Minneapolis Public Library

Minneapolis Public Library
For the current library system serving Minneapolis, see Hennepin County Library.
exterior seen from slightly above street level
The new Central Library, designed by César Pelli, completed in 2006

The Minneapolis Public Library and Information Center (MPL) was a library system serving the residents of Minneapolis, Minnesota in the United States. It was founded as the publicly traded Minneapolis Athenæum in 1860 and became a free public library in 1885 founded by T. B. Walker. In 2008, the library was merged into the Hennepin County Library.

The library at the time of its merger with Hennepin County Library in 2008 included a central facility downtown and fourteen branch libraries.[1] Each library also had a staff member who was assigned to local schools to discuss the services available at the library. According to the 2004 board report, the collection numbered about 3.1 million items with about 2.2 million of these housed in the central library.

The Minneapolis Public Library joined the Hennepin County Library under the latter name on January 1, 2008; the last meeting of the Minneapolis Public Library Board of Trustees took place on December 19, 2007.

Unusual for a public library, MPL used the Library of Congress Classification. The oldest materials were cataloged using the Dewey Decimal System; around 1890, the library switched to the early and short-lived Putnam classification system, developed by famed Minneapolis Librarian, Herbert Putnam. He later became Librarian of Congress, and revised his Putnam system into the current Library of Congress methodology.


Central Library

The Minneapolis Athenaeum was a private library that traded on the stock market. After he moved to Minneapolis, T. B. Walker, who was a stock holder, bought memberships and gave them away, raising the objections of other stock holders. But the technique worked, and soon the city financed a free public library with a one mill property tax.[2]

After Minneapolis voters approved a $140 million package to improve library services on November 7, 2000, many renovation projects were begun. The new Central Library building, designed by Cesar Pelli, along with the Minneapolis firm Architectural Alliance,[3][4] opened to the public on May 20, 2006. At a cost of $250 per square foot, the library features a host of energy-efficient measures, including a roof garden and substantial daylight. While the building was under construction, most services were provided at the interim Central Library Marquette location, located on two floors in Marquette Plaza (formerly the Federal Reserve Bank of Minneapolis). Cost of providing an interim site while the old library was demolished and rebuilt exceeded $10 million.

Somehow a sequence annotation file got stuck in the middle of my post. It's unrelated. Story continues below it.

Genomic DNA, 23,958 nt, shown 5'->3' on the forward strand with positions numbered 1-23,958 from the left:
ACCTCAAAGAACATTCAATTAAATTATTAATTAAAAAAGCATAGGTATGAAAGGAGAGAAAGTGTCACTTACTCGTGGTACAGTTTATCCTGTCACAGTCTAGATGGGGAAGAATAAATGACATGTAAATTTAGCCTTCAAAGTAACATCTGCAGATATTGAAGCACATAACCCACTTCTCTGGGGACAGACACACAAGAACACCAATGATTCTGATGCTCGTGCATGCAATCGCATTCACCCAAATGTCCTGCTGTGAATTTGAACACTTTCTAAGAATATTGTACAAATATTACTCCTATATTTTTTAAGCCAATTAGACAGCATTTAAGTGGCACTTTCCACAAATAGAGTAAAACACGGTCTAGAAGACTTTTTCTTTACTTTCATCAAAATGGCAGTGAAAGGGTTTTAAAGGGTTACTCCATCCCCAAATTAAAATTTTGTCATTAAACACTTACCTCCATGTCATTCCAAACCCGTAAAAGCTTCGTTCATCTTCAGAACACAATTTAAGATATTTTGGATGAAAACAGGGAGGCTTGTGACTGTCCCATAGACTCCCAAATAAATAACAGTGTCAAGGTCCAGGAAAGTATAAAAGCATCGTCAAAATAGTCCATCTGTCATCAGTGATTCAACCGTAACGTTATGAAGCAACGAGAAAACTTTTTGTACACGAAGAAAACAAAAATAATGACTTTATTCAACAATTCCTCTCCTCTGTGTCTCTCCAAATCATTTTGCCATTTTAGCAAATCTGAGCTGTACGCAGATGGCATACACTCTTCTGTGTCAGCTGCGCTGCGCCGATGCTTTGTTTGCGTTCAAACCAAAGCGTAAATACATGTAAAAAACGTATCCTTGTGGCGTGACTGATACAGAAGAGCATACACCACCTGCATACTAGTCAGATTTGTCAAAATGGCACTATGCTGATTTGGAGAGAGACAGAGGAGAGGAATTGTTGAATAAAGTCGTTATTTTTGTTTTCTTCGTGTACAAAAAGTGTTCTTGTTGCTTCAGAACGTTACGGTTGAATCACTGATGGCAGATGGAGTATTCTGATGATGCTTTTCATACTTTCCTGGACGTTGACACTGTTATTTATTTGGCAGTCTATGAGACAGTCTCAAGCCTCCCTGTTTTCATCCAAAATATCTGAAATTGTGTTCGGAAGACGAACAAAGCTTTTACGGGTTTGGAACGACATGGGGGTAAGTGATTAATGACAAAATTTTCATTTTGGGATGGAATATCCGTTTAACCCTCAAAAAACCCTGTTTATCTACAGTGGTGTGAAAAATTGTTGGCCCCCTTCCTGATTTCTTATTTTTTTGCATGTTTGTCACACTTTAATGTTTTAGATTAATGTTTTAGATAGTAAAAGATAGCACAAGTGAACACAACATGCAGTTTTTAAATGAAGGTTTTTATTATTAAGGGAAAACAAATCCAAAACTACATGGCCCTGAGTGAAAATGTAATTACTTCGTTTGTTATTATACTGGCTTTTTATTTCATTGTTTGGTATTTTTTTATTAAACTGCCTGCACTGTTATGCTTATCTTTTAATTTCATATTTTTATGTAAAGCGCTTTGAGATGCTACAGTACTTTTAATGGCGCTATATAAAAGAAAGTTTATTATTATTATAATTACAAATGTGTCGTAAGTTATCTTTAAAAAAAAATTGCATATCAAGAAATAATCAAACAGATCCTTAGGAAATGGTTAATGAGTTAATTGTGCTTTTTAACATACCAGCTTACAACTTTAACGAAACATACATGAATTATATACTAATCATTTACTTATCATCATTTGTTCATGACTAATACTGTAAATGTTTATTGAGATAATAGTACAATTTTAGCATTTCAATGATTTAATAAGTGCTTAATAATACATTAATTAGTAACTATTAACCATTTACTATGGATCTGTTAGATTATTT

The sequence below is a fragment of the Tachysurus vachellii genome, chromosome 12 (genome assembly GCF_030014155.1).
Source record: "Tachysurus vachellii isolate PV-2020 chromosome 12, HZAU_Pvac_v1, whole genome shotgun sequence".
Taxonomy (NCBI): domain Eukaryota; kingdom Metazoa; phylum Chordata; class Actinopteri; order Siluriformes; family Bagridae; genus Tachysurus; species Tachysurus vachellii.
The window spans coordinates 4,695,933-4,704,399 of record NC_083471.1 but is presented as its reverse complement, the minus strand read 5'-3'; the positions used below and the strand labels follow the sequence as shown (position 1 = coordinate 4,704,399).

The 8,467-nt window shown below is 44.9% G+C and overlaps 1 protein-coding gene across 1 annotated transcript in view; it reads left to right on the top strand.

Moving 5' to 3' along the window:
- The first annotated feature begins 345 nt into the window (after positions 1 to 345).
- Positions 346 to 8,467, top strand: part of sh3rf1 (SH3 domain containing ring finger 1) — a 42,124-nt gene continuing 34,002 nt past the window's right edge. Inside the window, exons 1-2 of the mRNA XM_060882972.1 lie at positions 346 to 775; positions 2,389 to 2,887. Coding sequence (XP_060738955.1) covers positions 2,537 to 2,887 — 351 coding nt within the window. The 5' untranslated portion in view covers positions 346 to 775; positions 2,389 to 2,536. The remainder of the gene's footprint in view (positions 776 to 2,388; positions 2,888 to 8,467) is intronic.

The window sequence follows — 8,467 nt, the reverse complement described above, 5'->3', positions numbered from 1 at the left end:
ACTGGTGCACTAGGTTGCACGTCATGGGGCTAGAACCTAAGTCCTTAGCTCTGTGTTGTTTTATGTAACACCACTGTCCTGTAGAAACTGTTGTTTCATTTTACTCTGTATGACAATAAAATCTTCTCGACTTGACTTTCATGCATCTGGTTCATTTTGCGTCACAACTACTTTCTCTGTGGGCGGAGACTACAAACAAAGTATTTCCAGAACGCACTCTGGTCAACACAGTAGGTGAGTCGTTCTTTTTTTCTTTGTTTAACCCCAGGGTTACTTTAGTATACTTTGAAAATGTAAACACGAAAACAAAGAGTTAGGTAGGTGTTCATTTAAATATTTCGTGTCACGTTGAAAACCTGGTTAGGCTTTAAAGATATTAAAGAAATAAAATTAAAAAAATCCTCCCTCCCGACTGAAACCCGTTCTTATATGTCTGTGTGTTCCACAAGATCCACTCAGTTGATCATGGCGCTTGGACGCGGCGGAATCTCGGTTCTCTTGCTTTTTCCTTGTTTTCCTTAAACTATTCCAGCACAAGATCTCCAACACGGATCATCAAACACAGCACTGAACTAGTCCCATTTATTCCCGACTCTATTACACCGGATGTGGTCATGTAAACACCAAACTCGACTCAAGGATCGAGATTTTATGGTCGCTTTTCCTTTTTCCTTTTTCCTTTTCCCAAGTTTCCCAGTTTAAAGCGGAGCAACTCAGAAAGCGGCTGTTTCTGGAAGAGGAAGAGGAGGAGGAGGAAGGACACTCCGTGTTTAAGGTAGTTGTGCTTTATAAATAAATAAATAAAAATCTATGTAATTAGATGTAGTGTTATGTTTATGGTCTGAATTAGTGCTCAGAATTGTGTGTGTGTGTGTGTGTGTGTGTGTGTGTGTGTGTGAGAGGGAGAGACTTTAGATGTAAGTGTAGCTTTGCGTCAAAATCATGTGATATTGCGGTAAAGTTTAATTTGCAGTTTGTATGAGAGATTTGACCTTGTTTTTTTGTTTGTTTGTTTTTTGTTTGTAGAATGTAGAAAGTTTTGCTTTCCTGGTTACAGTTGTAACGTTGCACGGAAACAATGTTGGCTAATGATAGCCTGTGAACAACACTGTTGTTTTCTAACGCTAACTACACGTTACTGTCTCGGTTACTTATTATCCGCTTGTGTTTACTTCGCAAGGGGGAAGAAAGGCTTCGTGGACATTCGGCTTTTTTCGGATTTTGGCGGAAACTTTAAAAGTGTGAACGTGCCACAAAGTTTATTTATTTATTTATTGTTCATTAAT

Until the 2002 closure and demolition of the old central library, the Minneapolis Planetarium Society found its home there, possessing a projector machine literally older than the space age itself (delivered and installed originally in 1954, three years before the launch of Sputnik I). In 2005, the Minnesota Legislature apportioned funding for the inclusion of a planetarium in the new Central Library building. As of May 2007, a 37,000-square-foot (3,400 m2) Minnesota Planetarium Society is planned for the roof of the new building.[5]

The atrium of the Central Library
Interior 2006
Periodical stacks at the Central Library

Community libraries

The 2002 referendum also included funds to renovate community libraries, supplementing an existing program. The fourteen branches and their renovation status are:

Improvements are in the works for Nokomis, Northeast, Roosevelt, Southeast, Walker, Washburn, and Webber Park Libraries. Some locations (such as Roosevelt and Nokomis) may be consolidated at one location, and "express" library services along major transportation routes are also a possibility. The framework for the future of the library is a document called Outlook 2010.[21]

The Central, Franklin, East Lake Regional, Roosevelt and Nokomis Libraries are easily accessed from the Hiawatha Line. All locations are either wheelchair-accessible or will be after renovation.

Outlook Twenty Ten

Outlook Twenty Ten: A Discussion Plan to Improve All Minneapolis Community Libraries was a framework for discussion submitted to the Minneapolis Public Library Board of the Minneapolis Public Library System in July, 1999.[22] Outlook Twenty Ten was drafted in anticipation of the people of Minneapolis, Minnesota approving a 140 million dollar referendum in 2000.[23] The framework was submitted to the Minneapolis Public Library Board by Amy Ryan, Chief of Community Libraries. When the referendum was approved in November, 2000, the Library Board turned to the plan. The referendum designated 110 million dollars to creating a new Central Library.[23] The other 30 million dollars were to go to improvements of community libraries. The plan contained a profile of each of the 14 community libraries, including highlights of patron surveys.[22] It also contained at least three suggestions for every community library, entitled Options 'A', 'B', 'C' and onward. The majority of the libraries have been renovated or repaired. An update on the plan came out in 2004, detailing the statuses of the libraries, and presenting a timeline for their completions.[24]

Funding crisis and merger

Despite city funding and generous taxpayer support, the library had suffered from reduced funding from external sources, including the federal government and the State of Minnesota. Hours have been drastically cut and money for acquisitions has sharply declined in the 2000s. Because Minnesota library card holders can borrow from other systems in the state, MPL also faced competition from the Hennepin County Library (HCL), which is remodeling its three regional locations in partnership with other government services. In 2007, the Minneapolis Library Board agreed to pursue a merger with the county system. The Minneapolis Library Board and Minneapolis City Council approved the merger in March 2007, the Hennepin County Board approved the merger in April 2007, and on May 19, 2007 the Minnesota State Legislature approved a bill merging the systems during 2008. The merged system is the Hennepin County Library with 41 locations.[25]